What is it and why is it bad?
It's boring to read the same thing over and over. And it's really annoying when it was several pages ago and more than once. Macro-repetition is a far more serious problem. It's bigger. It's knottier. It means you either didn't have a clear goal for the scene containing the repetition or you got sidetracked. It's easier to fix because you delete it.
Repetition on the macro-level.
Macro-repetition frequently occurs when backstory gets repeated. The hero, for example, tells someone he hates dinner parties. Three pages later, the hero's mother mentions to someone else the hero hates dinner parties. A few pages later, the hero's best friend mentions the hero hates dinner parties.
Delete everything that doesn't serve a unique function and advance the story. The section has to do both. At the same time. If you can delete the passage without really affecting the story, delete it.
Enough all ready. We know the hero hates dinner parties. Quit telling everyone the same dang thing!
The solution is. . . Backstory!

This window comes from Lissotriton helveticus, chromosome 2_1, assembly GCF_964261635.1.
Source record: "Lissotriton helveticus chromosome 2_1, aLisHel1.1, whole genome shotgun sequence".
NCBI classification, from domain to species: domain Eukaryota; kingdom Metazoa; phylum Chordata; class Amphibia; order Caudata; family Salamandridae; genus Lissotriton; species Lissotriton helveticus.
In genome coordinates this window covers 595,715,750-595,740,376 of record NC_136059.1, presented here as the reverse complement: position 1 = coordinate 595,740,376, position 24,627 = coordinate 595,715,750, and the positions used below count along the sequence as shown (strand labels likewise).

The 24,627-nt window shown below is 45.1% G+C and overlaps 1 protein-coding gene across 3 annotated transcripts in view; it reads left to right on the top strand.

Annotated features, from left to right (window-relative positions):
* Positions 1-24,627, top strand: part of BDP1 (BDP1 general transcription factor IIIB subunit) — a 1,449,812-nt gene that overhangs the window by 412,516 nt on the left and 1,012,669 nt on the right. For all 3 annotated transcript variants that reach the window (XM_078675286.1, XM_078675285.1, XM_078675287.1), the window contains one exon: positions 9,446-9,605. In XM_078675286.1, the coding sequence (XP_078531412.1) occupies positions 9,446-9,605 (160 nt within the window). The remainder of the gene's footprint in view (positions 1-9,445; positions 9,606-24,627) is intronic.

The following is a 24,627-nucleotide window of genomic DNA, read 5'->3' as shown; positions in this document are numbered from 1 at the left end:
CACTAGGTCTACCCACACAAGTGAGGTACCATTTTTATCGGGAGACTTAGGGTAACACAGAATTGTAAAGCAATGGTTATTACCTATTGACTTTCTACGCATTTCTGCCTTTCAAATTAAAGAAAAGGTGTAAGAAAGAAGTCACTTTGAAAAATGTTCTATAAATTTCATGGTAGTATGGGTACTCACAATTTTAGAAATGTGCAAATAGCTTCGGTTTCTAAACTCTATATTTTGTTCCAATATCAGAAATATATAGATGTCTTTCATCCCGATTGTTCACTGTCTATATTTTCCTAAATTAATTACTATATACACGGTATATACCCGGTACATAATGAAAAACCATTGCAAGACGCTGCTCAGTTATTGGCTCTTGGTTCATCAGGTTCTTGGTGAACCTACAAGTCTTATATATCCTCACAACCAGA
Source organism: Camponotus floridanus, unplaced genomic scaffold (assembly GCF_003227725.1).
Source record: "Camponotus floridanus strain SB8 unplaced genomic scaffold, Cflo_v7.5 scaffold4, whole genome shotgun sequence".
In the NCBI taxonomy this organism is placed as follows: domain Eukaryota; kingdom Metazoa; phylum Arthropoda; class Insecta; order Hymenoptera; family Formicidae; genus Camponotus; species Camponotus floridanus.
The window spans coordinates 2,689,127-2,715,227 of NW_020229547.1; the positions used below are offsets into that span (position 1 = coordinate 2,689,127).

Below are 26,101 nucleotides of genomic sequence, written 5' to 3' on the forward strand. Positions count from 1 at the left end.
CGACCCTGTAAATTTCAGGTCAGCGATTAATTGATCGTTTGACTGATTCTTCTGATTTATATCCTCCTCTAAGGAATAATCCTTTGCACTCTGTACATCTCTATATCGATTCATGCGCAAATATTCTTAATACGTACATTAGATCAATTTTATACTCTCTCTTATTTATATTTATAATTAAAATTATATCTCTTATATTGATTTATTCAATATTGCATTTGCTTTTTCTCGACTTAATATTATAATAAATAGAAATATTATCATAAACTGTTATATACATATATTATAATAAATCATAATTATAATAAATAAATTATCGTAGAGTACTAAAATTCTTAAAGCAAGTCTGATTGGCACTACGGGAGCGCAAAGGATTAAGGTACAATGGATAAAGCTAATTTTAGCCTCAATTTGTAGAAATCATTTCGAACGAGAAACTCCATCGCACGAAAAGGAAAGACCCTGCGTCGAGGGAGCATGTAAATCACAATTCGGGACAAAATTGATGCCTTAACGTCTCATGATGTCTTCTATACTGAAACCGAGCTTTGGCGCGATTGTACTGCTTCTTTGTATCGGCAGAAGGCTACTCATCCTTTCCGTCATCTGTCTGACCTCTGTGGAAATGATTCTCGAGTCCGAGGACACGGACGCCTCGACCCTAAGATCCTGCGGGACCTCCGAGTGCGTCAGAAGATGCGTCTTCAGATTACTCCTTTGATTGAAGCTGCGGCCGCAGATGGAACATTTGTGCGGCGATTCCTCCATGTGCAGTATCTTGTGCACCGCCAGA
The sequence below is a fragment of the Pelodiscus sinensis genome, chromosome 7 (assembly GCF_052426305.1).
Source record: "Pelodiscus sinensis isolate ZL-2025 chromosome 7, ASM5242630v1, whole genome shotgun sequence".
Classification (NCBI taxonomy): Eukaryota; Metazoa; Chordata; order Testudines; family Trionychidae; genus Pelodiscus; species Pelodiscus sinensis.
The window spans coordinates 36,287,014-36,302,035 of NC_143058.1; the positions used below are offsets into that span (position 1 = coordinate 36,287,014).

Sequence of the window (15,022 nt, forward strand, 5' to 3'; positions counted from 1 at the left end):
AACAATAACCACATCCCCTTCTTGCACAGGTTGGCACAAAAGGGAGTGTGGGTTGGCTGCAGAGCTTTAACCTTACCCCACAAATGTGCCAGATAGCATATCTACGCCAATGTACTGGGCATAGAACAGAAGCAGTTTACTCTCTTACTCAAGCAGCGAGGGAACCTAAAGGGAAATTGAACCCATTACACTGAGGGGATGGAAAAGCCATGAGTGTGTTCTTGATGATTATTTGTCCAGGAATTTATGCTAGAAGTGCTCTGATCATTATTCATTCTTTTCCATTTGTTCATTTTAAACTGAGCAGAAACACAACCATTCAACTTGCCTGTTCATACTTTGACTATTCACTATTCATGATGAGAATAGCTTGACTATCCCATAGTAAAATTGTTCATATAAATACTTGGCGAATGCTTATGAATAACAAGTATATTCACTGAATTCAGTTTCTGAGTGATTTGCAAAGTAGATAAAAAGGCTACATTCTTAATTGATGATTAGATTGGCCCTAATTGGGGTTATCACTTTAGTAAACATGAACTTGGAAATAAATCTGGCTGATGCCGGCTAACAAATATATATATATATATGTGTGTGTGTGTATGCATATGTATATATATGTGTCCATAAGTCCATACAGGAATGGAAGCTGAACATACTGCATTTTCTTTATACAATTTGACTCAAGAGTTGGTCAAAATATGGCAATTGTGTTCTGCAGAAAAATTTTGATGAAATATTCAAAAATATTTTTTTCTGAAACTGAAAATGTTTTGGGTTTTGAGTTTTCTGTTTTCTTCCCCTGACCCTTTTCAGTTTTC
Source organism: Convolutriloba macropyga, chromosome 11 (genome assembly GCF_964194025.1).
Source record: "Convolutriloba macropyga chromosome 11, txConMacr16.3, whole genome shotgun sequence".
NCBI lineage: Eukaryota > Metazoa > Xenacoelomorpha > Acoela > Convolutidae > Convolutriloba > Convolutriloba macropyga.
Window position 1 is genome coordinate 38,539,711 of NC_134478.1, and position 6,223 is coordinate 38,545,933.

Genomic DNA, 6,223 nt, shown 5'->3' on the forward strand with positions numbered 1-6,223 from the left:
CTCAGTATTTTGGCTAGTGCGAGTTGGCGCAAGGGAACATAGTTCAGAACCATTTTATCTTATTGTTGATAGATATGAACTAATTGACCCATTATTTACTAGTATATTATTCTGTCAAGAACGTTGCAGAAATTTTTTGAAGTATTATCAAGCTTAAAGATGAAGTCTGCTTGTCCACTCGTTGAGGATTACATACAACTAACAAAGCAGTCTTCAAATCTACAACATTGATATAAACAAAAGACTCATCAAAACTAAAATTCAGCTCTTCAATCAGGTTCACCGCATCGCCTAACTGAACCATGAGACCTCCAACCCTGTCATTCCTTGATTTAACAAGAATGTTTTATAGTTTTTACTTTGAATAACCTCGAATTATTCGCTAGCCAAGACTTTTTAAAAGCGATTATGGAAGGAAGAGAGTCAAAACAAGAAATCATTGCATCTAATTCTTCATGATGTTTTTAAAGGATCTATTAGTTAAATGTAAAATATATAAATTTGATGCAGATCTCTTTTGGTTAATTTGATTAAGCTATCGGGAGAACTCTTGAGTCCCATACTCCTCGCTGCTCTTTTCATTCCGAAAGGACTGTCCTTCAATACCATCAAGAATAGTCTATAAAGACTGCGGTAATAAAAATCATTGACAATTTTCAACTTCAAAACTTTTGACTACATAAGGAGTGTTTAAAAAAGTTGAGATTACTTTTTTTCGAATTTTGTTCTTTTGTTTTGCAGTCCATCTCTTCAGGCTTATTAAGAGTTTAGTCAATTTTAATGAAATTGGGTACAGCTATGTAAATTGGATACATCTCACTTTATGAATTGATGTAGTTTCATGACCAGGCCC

Just friggen tell us the hero hates dinner parties. Don't out-clever yourself by trying to figure out how to show us. Just tell us. Once.
But how do you know when it's happening, again?
Because your characters are standing around telling each other something we all ready know. Just because they're in a different room or new people are there doesn't give you an excuse to tell us something again. The story isn't going anywhere.
See, you leave it in if the information being re-presented creates some tension or is the hook on which you're hanging an important plot point. (Well, in which case, why didn't you just do that the first time?) OK, so you leave it in the second time only if the re-presentation is itself the hook. Otherwise, you should have found a way to do this the first time you brought it up.
Another kind of Macro-Repetition
It's not just backstory. Entire scenes or chapters can be macro-repetitive. How depressing. And how true. It's hard to give an example without boring you to death. You just have to make sure each scene and or chapter serves a unique and necessary function within the novel.
Read Chapters 1 through 5 of your WIP. Delete the stuff you already said before.
Read every chapter of your WIP. Delete everything that doesn't serve a unique function and advance the story. The section has to do both. At the same time. If you can delete the passage without really affecting the story, delete it.